With these exercises you can correct your bad postureThe following exercises will help you on the one hand to loosen up your already tense muscles and on the other hand to strengthen their weaker counterparts.
Exercise 1 - Wall SlidesWall slides strengthen the lower and middle parts of the trapezius. They also ensure better mobility of the shoulders. Lean your back flat against a wall. Now place your feet about 15-20 centimeters away from the wall. Then spread your arms out to the side like wings and place them on the wall. The entire arm is in contact with the wall from the shoulder to the back of the hand. From this position you first bring your arms up as far as you can. Then, in return, pull your arms down as far as you can. Make sure that the back of the hand and elbows remain against the wall during the entire movement. Do a total of three sets of 15-20 repetitions.
Exercise 2 - Loosen the neckSince the upper part of the trapezius (colloquially the neck) is usually very tense, it must be loosened. This is very easy, for example, with a fascia ball. Tip: Alternatively, the whole thing also works with a tennis ball, although a fascia ball is more suitable. Take the fascia ball and stand in a door frame. Bend forward so that your upper body is about a 60-70 degree angle. Now place the fascia ball between the door frame and your neck. Start with either the left or right side. Use your muscles to pinch the ball between your neck and the door frame and apply light pressure. Meanwhile, roll the ball back and forth by moving your upper body. Depending on the degree of tension, you can also vary the pressure. Loosen your neck like this for 1-2 minutes, then switch sides.
Exercise 3 - stretching the chestJust like the neck, the chest is often tense. With the following exercise you can loosen the muscles in a targeted manner. The fascia ball is also used here. Stand face-on in a door frame so that you stand close to the door frame. Now place the fascia ball between your chest muscles and the door frame. Place it so that it rests in the transition area between the shoulder and chest muscles. (This is where the most stubborn tensions are located.) Now exert a little pressure and roll the fascia ball back and forth for 1-2 minutes. You can loosen particularly stubborn tension by moving your arm back and forth. Then switch sides.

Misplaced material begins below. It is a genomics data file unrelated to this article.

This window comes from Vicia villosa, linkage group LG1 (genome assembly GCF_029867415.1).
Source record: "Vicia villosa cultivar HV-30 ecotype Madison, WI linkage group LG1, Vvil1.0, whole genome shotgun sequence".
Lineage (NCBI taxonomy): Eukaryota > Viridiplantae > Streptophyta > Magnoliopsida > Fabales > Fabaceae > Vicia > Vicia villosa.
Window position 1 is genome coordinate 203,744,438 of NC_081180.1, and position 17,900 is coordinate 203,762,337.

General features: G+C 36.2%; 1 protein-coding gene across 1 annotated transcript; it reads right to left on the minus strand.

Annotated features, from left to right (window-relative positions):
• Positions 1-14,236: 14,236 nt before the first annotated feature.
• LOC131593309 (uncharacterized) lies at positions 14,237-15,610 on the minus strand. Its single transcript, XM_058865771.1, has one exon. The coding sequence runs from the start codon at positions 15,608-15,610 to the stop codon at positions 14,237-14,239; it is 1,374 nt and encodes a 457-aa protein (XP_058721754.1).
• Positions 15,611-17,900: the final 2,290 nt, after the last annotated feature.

Exercise 4 - strengthening the neck flexorsWith the last exercise you strengthen your weakly developed neck flexors. Strengthening them and loosening the neck is the most effective way to combat the muscular imbalance. Stand upright with your back against a wall. The back of the head, shoulder blades, bottom and feet are on the wall. Tilt your chin and try to straighten your neck at the same time. Then press your tongue firmly against the roof of your mouth. Hold the position for at least 30 seconds. 60 seconds are ideal. Repeat the exercise three to four times.
More tips against Upper Cross SyndromeTry to walk and stand upright as often as possible in everyday life. Take the stairs instead of the elevator or visit your colleagues instead of calling them. And if you have to make a phone call, do it while standing or walking around. This is not only good for your back, but also gives your voice strength. Set up your workplace ergonomically. Make sure the table, chair, and screen are at the correct height. An ergonomic office chair with lumbar and neck support is ideal. What applies at work also applies at home, of course. Pay careful attention to your posture. The motto here is: "Belly in, chest out!" Don't constantly stare down at your smartphone in everyday life. Walk around the world at least in public with your head held high. It's safer and healthier. In addition, an upright posture makes you look more attractive. Exercise regularly. No matter whether swimming, cycling, rowing, jogging or endurance training with low weights. The main thing is that you move your body regularly and give your tense muscles an oxygen cure. Special orthotics can help you maintain a straight posture. You can carry these special orthoses like a backpack and lash them down accordingly. While wearing, pull your shoulders back and keep your upper back in a straight position. Caution: Orthoses that you can get in specialist sports shops and medical supply stores are not a substitute for the exercises and preventive measures presented.